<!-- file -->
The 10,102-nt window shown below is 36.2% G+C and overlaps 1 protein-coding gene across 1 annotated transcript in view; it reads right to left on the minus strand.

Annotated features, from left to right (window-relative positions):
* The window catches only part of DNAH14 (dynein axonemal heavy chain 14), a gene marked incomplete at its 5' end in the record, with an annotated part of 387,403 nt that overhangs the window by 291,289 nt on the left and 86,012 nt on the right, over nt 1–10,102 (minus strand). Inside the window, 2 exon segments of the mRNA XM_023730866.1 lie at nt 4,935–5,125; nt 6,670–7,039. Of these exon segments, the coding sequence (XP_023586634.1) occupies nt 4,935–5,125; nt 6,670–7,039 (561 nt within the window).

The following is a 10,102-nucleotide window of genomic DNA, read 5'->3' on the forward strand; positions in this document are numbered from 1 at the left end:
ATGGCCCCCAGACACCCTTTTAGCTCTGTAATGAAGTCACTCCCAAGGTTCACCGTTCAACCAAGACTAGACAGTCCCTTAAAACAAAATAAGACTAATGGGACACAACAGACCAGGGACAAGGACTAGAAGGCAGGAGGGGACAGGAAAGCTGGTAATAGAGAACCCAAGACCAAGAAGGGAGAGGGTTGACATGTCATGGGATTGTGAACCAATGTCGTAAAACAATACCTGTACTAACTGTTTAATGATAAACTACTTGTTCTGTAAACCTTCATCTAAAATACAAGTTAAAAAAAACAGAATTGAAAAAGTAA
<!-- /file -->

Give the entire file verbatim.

The 10,102-nt window shown below is 36.2% G+C and overlaps 1 protein-coding gene across 1 annotated transcript in view; it reads right to left on the minus strand.

Annotated features, from left to right (window-relative positions):
* The window catches only part of DNAH14 (dynein axonemal heavy chain 14), a gene marked incomplete at its 5' end in the record, with an annotated part of 387,403 nt that overhangs the window by 291,289 nt on the left and 86,012 nt on the right, over nt 1–10,102 (minus strand). Inside the window, 2 exon segments of the mRNA XM_023730866.1 lie at nt 4,935–5,125; nt 6,670–7,039. Of these exon segments, the coding sequence (XP_023586634.1) occupies nt 4,935–5,125; nt 6,670–7,039 (561 nt within the window).

The following is a 10,102-nucleotide window of genomic DNA, read 5'->3' on the forward strand; positions in this document are numbered from 1 at the left end:
ATGGCCCCCAGACACCCTTTTAGCTCTGTAATGAAGTCACTCCCAAGGTTCACCGTTCAACCAAGACTAGACAGTCCCTTAAAACAAAATAAGACTAATGGGACACAACAGACCAGGGACAAGGACTAGAAGGCAGGAGGGGACAGGAAAGCTGGTAATAGAGAACCCAAGACCAAGAAGGGAGAGGGTTGACATGTCATGGGATTGTGAACCAATGTCGTAAAACAATACCTGTACTAACTGTTTAATGATAAACTACTTGTTCTGTAAACCTTCATCTAAAATACAAGTTAAAAAAAACAGAATTGAAAAAGTAA